Patrol chief Abu Obida orders traders to remove a poster showing "infidels," then blithely tells a man to change the fabric on his wife's veil.

"Those who don't obey will be forced," Obida explains.

In one gruesome scene, a crucified murder convict is displayed in the public square. In another, the bodies of Syrian 17th Division soldiers, killed by the jihadists during a recent offensive, are dumped on the sidewalk, their severed heads impaled on gate spikes.

"The Islamic caliphate has been established, and we will not stop," said IS press officer Abu Mosa.

A bearded man with a penchant for Ray-Ban sunglasses, Mosa accompanied Dairieh on his reporting and was shown shooting at Syrian soldiers during a skirmish.

He portrayed the group's fight as a battle against infidels like those in the West.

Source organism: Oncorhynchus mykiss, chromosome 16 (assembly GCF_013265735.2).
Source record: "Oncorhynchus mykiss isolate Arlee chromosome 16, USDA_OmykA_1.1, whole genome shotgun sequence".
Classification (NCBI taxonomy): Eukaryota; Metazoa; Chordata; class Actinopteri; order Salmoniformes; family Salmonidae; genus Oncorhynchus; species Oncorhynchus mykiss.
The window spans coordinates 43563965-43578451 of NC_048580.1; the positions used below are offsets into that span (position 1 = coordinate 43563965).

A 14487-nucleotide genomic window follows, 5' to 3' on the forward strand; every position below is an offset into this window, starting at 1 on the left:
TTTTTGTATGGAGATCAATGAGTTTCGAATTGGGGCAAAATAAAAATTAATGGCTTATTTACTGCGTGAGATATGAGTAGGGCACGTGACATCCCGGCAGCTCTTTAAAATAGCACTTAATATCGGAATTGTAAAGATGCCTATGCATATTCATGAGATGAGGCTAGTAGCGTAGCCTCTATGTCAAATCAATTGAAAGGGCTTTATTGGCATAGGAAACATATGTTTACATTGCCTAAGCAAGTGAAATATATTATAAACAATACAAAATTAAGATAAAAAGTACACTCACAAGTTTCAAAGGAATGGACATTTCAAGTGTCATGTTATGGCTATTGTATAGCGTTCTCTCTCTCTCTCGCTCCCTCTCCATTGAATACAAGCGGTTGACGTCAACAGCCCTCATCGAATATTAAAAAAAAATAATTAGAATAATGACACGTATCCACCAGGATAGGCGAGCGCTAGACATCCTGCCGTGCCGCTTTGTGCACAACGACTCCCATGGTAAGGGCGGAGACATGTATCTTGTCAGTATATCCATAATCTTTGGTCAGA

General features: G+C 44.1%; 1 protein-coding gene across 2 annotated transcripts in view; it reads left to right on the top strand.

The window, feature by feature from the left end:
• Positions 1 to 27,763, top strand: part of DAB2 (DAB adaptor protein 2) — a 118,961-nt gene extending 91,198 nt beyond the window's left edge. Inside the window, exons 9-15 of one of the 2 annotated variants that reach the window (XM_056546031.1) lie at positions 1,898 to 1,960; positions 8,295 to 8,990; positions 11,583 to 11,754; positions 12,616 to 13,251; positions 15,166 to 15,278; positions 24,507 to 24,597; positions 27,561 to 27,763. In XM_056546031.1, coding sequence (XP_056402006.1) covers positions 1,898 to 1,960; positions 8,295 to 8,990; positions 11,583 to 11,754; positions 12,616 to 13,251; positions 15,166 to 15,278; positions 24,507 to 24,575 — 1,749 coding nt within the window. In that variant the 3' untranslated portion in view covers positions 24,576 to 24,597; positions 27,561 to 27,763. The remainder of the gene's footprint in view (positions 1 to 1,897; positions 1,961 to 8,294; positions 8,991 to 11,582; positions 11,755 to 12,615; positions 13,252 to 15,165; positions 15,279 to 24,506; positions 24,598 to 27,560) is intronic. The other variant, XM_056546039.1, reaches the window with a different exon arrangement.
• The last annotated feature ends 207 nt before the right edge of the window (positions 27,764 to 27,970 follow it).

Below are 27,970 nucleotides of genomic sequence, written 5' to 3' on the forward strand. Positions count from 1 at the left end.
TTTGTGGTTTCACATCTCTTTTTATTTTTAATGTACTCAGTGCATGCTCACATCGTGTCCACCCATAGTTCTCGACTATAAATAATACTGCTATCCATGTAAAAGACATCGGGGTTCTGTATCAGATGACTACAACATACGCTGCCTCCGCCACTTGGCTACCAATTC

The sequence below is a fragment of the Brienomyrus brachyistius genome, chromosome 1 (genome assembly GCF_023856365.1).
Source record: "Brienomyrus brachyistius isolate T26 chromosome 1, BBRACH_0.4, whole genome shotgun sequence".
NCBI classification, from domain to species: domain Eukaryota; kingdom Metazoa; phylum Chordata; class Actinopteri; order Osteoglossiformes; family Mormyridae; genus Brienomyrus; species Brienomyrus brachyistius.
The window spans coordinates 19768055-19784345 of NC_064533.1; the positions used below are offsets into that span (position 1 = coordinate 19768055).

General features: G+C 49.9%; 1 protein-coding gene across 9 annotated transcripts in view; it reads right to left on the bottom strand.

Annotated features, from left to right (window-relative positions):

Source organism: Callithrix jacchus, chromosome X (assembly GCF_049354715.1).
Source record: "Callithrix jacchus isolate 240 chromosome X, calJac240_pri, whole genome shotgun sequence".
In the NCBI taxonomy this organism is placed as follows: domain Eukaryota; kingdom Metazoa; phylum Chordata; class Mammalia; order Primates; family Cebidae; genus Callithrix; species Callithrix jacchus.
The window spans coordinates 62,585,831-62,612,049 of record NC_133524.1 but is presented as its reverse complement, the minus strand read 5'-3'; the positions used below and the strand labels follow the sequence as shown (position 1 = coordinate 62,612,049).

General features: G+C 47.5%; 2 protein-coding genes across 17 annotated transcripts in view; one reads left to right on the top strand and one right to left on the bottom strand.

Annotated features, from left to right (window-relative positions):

"Don't be cowards and attack us with drones. Instead send your soldiers, the ones we humiliated in Iraq," Mosa said of the Americans.

"We will humiliate them everywhere, God willing, and we will raise the flag of Allah in the White House."

- Child training camps -

Young boys look into the camera and pledge to take up the cause to "kill infidels."

A nine-year-old preparing for Kalashnikov rifle training said he was learning "to fight Russians -- umm, America."

"What do you want to be? A jihadist, or to execute a martyrdom operation?" a man identified as Abdullah the Belgian asked his six-year-old son.

"Jihadist," the boy replies, saying under prompting that infidels "kill Muslims."

Boys under 15 attend Sharia camp, while older ones learn military operations.

"We believe that this generation of children is the generation of the caliphate," said one man while children splashed in the Euphrates river.